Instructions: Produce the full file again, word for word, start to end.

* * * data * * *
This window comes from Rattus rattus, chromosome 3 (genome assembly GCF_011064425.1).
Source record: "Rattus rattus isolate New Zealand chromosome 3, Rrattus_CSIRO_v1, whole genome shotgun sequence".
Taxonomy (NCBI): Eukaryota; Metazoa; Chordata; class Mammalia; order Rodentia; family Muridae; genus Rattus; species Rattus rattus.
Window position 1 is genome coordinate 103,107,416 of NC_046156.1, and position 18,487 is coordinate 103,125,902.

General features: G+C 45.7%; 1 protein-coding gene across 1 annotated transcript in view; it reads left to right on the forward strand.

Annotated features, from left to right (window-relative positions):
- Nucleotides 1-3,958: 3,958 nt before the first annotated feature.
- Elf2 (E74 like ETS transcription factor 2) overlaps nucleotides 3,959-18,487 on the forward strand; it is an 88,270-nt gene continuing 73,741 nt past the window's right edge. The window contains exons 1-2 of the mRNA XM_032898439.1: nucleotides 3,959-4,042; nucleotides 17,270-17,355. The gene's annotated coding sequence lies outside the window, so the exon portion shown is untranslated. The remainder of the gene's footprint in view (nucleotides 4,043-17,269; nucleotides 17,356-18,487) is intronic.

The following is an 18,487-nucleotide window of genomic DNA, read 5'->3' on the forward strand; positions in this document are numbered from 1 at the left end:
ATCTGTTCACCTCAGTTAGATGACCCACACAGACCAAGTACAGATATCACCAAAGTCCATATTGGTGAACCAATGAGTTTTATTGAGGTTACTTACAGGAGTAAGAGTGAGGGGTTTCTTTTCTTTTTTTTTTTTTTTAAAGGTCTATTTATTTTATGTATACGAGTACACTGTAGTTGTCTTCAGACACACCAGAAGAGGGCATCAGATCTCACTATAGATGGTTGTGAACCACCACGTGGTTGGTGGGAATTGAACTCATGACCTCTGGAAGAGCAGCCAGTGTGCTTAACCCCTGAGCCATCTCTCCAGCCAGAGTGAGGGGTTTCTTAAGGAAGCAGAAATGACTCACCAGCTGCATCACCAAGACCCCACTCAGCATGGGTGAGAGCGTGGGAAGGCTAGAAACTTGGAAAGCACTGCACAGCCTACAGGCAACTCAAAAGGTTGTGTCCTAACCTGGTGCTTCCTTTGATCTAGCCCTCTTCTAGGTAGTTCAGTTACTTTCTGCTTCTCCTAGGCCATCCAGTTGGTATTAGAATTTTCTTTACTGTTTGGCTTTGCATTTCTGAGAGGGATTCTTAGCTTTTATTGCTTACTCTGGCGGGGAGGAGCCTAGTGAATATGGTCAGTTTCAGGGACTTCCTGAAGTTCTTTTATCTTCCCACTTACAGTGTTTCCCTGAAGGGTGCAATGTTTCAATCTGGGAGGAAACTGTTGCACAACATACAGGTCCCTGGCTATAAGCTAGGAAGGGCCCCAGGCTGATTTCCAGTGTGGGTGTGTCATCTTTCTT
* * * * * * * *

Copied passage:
This window comes from Rattus rattus, chromosome 3 (genome assembly GCF_011064425.1).
Source record: "Rattus rattus isolate New Zealand chromosome 3, Rrattus_CSIRO_v1, whole genome shotgun sequence".
Taxonomy (NCBI): Eukaryota; Metazoa; Chordata; class Mammalia; order Rodentia; family Muridae; genus Rattus; species Rattus rattus.
Window position 1 is genome coordinate 103,107,416 of NC_046156.1, and position 18,487 is coordinate 103,125,902.

General features: G+C 45.7%; 1 protein-coding gene across 1 annotated transcript in view; it reads left to right on the forward strand.

Annotated features, from left to right (window-relative positions):
- Nucleotides 1-3,958: 3,958 nt before the first annotated feature.
- Elf2 (E74 like ETS transcription factor 2) overlaps nucleotides 3,959-18,487 on the forward strand; it is an 88,270-nt gene continuing 73,741 nt past the window's right edge. The window contains exons 1-2 of the mRNA XM_032898439.1: nucleotides 3,959-4,042; nucleotides 17,270-17,355. The gene's annotated coding sequence lies outside the window, so the exon portion shown is untranslated. The remainder of the gene's footprint in view (nucleotides 4,043-17,269; nucleotides 17,356-18,487) is intronic.

The following is an 18,487-nucleotide window of genomic DNA, read 5'->3' on the forward strand; positions in this document are numbered from 1 at the left end:
ATCTGTTCACCTCAGTTAGATGACCCACACAGACCAAGTACAGATATCACCAAAGTCCATATTGGTGAACCAATGAGTTTTATTGAGGTTACTTACAGGAGTAAGAGTGAGGGGTTTCTTTTCTTTTTTTTTTTTTTTAAAGGTCTATTTATTTTATGTATACGAGTACACTGTAGTTGTCTTCAGACACACCAGAAGAGGGCATCAGATCTCACTATAGATGGTTGTGAACCACCACGTGGTTGGTGGGAATTGAACTCATGACCTCTGGAAGAGCAGCCAGTGTGCTTAACCCCTGAGCCATCTCTCCAGCCAGAGTGAGGGGTTTCTTAAGGAAGCAGAAATGACTCACCAGCTGCATCACCAAGACCCCACTCAGCATGGGTGAGAGCGTGGGAAGGCTAGAAACTTGGAAAGCACTGCACAGCCTACAGGCAACTCAAAAGGTTGTGTCCTAACCTGGTGCTTCCTTTGATCTAGCCCTCTTCTAGGTAGTTCAGTTACTTTCTGCTTCTCCTAGGCCATCCAGTTGGTATTAGAATTTTCTTTACTGTTTGGCTTTGCATTTCTGAGAGGGATTCTTAGCTTTTATTGCTTACTCTGGCGGGGAGGAGCCTAGTGAATATGGTCAGTTTCAGGGACTTCCTGAAGTTCTTTTATCTTCCCACTTACAGTGTTTCCCTGAAGGGTGCAATGTTTCAATCTGGGAGGAAACTGTTGCACAACATACAGGTCCCTGGCTATAAGCTAGGAAGGGCCCCAGGCTGATTTCCAGTGTGGGTGTGTCATCTTTCTT